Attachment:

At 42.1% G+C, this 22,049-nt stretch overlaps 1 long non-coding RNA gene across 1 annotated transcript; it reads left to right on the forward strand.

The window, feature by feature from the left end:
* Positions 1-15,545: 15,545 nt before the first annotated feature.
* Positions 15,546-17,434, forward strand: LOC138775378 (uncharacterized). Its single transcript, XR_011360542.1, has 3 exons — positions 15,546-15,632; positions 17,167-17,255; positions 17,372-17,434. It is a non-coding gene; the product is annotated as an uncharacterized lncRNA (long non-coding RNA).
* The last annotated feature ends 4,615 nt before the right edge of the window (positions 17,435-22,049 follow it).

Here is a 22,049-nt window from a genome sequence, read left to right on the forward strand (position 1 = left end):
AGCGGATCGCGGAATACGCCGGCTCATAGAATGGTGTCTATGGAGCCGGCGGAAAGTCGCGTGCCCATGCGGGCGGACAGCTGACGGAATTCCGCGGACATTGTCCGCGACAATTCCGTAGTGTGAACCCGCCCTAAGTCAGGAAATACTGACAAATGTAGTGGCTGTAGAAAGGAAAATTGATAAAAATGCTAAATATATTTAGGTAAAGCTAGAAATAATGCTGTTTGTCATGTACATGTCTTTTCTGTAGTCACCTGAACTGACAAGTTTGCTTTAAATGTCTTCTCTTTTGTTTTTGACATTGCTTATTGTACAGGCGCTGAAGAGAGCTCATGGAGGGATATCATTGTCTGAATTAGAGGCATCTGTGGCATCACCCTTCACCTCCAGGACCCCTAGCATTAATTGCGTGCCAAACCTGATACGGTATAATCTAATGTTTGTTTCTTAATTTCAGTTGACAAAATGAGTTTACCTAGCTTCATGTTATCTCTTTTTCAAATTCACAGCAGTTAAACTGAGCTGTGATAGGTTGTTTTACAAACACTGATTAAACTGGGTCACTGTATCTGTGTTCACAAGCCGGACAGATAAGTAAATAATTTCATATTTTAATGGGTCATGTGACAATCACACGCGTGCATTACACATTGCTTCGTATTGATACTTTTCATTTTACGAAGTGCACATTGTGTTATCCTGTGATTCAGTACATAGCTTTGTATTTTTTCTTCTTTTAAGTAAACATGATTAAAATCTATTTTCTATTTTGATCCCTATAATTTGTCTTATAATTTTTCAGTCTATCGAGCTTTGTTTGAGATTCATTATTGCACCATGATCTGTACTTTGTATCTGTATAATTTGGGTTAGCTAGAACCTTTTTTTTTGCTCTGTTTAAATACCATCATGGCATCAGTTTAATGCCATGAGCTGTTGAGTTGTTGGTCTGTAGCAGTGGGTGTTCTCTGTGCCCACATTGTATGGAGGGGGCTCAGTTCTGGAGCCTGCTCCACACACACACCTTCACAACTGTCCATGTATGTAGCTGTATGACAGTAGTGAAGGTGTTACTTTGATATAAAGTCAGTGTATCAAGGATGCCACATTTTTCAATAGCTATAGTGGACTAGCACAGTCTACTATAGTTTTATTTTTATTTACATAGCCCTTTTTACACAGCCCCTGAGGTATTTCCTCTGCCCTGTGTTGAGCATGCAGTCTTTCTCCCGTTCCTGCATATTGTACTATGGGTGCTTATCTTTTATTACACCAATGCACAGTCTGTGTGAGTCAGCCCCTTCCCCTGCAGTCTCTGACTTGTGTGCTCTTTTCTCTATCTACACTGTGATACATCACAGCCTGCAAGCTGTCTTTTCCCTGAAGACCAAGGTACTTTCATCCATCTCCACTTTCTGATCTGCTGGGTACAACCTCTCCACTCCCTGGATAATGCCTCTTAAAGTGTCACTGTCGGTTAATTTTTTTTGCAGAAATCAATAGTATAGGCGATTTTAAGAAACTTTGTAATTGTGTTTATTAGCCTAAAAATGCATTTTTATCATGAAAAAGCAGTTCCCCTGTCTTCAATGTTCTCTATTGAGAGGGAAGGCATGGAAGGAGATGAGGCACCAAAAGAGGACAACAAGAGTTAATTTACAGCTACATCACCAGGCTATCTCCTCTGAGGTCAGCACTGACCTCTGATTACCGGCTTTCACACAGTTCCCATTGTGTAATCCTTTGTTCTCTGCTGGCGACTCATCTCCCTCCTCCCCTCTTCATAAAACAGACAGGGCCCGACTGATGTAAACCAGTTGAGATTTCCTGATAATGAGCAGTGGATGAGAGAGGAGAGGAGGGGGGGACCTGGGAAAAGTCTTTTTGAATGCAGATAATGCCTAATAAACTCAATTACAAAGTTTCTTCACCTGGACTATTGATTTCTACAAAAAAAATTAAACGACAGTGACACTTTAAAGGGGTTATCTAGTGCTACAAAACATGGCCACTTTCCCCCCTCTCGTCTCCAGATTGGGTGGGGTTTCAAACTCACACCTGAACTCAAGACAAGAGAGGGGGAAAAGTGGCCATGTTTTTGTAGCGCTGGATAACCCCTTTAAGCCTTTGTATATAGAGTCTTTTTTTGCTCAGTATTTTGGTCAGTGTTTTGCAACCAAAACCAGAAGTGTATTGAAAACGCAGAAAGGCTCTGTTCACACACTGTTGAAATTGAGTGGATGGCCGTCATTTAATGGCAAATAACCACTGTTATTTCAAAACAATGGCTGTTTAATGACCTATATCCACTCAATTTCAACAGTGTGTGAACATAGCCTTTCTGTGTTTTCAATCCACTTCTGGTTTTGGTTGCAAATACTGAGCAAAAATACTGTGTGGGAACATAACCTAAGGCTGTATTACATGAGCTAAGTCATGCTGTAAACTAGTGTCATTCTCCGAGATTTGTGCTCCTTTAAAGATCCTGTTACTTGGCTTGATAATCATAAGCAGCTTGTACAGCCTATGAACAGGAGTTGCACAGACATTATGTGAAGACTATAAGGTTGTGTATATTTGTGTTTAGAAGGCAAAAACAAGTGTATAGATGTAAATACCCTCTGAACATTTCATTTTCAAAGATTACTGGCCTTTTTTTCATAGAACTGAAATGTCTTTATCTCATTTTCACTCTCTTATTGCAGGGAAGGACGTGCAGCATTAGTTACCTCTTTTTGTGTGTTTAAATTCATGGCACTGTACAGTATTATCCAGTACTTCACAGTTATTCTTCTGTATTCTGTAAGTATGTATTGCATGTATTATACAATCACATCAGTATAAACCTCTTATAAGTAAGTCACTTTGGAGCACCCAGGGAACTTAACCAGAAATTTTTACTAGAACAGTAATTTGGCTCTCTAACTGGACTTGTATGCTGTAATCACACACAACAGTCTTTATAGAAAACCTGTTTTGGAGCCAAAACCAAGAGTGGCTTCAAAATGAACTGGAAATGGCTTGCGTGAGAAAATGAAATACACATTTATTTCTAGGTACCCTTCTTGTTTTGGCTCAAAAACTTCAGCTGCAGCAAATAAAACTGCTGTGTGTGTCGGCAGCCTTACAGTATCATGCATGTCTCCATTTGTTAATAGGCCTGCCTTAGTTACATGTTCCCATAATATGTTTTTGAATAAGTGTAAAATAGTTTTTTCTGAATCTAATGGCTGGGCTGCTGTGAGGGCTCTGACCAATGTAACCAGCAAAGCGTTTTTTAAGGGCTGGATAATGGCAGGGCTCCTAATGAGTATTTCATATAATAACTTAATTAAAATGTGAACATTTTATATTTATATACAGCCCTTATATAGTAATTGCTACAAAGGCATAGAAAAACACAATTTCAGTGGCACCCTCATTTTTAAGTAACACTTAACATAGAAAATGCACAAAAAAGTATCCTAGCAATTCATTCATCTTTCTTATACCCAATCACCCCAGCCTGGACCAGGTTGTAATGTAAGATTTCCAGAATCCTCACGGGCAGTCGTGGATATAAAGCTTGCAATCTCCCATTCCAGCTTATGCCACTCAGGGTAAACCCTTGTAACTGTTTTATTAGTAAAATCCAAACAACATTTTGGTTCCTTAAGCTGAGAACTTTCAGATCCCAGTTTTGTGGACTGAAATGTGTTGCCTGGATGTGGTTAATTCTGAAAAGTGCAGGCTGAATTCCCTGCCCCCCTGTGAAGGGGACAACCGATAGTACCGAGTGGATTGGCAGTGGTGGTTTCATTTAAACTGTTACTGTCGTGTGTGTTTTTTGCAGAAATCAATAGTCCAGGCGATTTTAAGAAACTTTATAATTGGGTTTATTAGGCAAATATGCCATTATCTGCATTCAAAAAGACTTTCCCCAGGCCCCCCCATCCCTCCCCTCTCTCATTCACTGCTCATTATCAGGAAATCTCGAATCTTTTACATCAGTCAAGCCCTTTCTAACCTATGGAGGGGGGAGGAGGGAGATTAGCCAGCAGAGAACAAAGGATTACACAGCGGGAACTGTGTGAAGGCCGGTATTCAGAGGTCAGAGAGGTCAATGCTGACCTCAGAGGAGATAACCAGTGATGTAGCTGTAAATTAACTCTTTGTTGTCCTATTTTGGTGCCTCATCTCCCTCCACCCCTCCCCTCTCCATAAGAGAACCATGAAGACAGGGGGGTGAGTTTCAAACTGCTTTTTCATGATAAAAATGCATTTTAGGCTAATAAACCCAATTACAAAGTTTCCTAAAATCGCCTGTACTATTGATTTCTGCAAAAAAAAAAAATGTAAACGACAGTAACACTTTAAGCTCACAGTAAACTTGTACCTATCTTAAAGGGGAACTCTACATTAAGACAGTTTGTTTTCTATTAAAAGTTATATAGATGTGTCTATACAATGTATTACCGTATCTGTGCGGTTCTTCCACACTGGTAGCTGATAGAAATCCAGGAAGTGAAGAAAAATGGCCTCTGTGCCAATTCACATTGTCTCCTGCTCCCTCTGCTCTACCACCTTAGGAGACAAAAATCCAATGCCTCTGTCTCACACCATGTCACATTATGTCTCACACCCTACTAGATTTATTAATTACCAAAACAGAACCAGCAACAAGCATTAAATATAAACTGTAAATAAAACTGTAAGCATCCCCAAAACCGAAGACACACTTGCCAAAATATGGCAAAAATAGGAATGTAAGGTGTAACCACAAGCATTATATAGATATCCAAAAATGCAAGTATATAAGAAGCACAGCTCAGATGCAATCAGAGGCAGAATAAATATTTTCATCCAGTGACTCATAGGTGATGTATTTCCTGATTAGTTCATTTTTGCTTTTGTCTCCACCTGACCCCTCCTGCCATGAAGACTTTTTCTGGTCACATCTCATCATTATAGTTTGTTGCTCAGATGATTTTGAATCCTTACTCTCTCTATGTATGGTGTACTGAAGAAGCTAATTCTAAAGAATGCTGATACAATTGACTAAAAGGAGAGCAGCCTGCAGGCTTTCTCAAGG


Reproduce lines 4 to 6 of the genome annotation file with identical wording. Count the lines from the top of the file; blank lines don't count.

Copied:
* Positions 15,546-17,434, forward strand: LOC138775378 (uncharacterized). Its single transcript, XR_011360542.1, has 3 exons — positions 15,546-15,632; positions 17,167-17,255; positions 17,372-17,434. It is a non-coding gene; the product is annotated as an uncharacterized lncRNA (long non-coding RNA).
* The last annotated feature ends 4,615 nt before the right edge of the window (positions 17,435-22,049 follow it).

Here is a 22,049-nt window from a genome sequence, read left to right on the forward strand (position 1 = left end):